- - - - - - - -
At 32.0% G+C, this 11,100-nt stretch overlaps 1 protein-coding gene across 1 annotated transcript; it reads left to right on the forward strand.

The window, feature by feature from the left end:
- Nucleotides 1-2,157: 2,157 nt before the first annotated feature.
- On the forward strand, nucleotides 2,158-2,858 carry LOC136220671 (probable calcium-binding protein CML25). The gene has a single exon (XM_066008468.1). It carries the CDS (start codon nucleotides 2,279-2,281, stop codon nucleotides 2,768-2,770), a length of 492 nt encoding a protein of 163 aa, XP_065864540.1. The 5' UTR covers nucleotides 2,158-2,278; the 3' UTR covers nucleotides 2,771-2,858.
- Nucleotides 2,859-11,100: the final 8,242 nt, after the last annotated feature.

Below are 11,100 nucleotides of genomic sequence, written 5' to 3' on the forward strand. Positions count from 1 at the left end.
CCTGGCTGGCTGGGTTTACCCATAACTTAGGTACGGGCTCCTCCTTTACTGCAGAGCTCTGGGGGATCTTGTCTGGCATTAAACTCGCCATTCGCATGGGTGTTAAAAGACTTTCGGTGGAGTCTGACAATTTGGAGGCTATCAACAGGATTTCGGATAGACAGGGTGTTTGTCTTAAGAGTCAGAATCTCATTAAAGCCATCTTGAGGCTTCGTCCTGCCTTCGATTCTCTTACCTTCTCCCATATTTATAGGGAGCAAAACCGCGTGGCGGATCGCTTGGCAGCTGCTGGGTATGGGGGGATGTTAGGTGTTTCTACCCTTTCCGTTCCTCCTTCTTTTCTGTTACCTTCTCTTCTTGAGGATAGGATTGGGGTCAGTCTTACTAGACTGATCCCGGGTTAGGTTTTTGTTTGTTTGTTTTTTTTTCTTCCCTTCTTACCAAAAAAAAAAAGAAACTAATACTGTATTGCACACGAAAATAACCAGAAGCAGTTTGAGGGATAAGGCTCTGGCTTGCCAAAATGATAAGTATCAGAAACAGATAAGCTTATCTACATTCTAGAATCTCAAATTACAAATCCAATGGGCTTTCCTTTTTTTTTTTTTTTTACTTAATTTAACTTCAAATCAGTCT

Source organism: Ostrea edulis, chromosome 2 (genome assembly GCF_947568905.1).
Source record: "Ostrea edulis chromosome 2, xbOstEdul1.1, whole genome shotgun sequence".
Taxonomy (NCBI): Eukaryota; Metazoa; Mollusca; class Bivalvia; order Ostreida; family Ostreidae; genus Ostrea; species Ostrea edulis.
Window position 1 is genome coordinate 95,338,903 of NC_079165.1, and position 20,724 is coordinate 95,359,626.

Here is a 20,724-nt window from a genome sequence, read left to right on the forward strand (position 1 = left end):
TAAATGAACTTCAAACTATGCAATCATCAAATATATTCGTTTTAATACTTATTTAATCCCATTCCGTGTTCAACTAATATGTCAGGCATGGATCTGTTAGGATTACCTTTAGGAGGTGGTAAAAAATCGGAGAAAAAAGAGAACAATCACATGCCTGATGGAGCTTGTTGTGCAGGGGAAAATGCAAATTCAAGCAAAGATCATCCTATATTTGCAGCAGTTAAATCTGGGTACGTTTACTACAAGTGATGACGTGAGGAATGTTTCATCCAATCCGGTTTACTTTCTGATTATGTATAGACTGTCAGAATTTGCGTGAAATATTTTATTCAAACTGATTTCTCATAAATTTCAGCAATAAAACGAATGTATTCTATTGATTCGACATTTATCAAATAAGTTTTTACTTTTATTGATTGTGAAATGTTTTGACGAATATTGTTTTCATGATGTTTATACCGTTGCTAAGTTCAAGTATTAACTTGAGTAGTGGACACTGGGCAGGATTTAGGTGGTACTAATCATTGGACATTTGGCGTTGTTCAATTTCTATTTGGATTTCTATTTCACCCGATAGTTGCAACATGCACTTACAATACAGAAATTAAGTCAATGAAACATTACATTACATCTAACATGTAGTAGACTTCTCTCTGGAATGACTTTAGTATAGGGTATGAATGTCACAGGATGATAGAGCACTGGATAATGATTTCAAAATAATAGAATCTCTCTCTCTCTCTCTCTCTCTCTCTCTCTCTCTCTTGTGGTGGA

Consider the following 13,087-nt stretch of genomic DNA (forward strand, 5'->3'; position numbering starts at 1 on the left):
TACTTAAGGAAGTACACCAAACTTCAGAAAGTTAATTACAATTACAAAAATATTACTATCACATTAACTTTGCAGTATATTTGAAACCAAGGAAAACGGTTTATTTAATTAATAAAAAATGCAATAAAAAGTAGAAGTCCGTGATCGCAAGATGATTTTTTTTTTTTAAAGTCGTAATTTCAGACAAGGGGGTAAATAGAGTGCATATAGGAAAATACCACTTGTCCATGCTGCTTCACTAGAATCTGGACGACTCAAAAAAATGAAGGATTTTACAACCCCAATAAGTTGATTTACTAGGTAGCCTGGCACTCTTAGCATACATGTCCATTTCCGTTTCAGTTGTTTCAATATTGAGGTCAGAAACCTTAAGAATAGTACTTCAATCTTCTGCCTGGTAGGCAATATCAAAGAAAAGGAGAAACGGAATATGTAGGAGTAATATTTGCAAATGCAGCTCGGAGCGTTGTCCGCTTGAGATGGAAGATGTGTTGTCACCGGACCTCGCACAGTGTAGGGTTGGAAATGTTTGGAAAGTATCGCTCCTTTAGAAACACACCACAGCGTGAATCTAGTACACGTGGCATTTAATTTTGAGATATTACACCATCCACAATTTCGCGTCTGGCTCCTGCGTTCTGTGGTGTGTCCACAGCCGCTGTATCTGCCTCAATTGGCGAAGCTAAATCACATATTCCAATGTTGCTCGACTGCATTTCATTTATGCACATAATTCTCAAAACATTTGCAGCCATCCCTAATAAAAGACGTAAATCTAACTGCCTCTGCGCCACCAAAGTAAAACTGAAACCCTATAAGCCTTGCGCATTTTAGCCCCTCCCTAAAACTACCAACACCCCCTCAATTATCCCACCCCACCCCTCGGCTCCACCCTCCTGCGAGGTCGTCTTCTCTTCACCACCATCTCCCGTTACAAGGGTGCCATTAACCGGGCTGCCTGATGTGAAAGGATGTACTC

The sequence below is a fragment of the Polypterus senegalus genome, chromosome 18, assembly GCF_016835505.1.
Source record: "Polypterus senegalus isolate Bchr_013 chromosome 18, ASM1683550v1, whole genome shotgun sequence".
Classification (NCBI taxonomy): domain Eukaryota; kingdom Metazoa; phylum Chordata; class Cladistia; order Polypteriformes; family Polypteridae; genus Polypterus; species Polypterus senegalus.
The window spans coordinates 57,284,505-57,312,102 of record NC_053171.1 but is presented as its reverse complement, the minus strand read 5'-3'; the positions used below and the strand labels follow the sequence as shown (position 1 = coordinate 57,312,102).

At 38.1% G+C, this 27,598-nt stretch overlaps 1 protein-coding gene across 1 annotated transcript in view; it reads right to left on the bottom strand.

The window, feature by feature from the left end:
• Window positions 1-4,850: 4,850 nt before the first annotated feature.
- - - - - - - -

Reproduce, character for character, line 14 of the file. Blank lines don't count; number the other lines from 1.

Consider the following 13,087-nt stretch of genomic DNA (forward strand, 5'->3'; position numbering starts at 1 on the left):